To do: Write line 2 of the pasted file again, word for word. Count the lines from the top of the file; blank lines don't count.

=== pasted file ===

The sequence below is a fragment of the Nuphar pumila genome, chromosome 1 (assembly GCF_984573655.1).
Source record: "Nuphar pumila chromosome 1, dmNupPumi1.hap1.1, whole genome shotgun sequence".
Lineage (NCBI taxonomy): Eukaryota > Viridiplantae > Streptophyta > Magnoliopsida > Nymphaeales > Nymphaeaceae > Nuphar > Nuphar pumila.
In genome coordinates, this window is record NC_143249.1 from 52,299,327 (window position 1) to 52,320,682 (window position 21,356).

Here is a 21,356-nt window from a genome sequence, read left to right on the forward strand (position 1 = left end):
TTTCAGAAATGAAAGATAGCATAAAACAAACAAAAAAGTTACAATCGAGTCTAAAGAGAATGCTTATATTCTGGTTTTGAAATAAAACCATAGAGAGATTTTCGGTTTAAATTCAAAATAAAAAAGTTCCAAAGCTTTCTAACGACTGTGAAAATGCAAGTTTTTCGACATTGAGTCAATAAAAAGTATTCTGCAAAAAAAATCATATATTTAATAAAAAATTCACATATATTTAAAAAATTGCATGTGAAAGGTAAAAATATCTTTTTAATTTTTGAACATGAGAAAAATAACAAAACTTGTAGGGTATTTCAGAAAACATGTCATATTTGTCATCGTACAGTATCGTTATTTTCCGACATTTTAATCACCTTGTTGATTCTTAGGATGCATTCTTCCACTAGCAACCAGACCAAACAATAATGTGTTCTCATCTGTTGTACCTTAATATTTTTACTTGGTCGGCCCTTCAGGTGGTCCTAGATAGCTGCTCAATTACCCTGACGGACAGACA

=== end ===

Source record: "Nuphar pumila chromosome 1, dmNupPumi1.hap1.1, whole genome shotgun sequence".